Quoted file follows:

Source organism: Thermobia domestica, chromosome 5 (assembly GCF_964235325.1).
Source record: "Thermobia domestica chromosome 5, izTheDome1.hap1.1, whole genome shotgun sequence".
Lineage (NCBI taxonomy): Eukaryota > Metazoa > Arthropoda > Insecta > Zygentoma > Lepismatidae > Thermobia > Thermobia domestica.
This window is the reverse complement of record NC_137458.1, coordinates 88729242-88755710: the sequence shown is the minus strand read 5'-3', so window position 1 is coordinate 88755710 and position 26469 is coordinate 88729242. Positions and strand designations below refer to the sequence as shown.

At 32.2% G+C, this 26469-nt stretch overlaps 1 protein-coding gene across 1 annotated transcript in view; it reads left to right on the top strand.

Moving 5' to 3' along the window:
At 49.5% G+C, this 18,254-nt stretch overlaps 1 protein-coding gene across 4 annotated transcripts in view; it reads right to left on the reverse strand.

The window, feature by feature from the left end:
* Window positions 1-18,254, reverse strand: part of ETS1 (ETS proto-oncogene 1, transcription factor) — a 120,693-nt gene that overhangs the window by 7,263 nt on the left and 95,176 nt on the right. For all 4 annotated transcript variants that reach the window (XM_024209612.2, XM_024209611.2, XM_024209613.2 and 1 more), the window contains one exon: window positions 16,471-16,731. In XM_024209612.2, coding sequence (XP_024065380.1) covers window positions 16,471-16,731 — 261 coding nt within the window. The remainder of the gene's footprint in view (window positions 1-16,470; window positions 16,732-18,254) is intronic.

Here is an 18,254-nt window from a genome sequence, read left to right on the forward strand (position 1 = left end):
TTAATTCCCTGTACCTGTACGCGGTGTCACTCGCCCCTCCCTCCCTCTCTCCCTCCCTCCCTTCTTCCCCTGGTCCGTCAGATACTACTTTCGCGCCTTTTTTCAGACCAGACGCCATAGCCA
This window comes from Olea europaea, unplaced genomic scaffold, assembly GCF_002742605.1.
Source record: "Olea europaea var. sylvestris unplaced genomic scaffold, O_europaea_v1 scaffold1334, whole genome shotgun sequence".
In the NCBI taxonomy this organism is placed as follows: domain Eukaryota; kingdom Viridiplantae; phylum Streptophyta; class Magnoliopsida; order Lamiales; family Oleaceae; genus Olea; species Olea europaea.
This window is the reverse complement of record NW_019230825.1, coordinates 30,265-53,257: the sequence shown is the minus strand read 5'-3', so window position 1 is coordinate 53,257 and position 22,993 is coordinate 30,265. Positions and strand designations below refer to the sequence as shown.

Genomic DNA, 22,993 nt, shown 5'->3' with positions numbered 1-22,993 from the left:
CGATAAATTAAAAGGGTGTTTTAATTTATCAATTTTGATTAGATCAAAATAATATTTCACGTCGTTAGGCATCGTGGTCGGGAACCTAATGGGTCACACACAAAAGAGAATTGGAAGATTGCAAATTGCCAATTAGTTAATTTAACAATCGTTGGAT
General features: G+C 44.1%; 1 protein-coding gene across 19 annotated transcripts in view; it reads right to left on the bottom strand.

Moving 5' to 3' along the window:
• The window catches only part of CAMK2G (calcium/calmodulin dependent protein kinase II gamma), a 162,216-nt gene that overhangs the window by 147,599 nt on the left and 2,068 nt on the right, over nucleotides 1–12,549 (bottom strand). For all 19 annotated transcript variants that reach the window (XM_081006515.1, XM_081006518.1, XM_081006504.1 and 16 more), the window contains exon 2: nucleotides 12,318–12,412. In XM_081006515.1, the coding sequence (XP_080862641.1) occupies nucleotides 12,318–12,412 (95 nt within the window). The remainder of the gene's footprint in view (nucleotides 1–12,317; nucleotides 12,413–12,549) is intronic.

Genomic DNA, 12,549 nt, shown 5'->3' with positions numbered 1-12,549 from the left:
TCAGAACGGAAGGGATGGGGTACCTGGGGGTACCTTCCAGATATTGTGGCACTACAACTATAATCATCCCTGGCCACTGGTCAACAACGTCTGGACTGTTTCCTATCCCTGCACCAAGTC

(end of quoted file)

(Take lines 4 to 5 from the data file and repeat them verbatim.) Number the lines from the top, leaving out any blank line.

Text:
This window is the reverse complement of record NC_137458.1, coordinates 88729242-88755710: the sequence shown is the minus strand read 5'-3', so window position 1 is coordinate 88755710 and position 26469 is coordinate 88729242. Positions and strand designations below refer to the sequence as shown.

At 32.2% G+C, this 26469-nt stretch overlaps 1 protein-coding gene across 1 annotated transcript in view; it reads left to right on the top strand.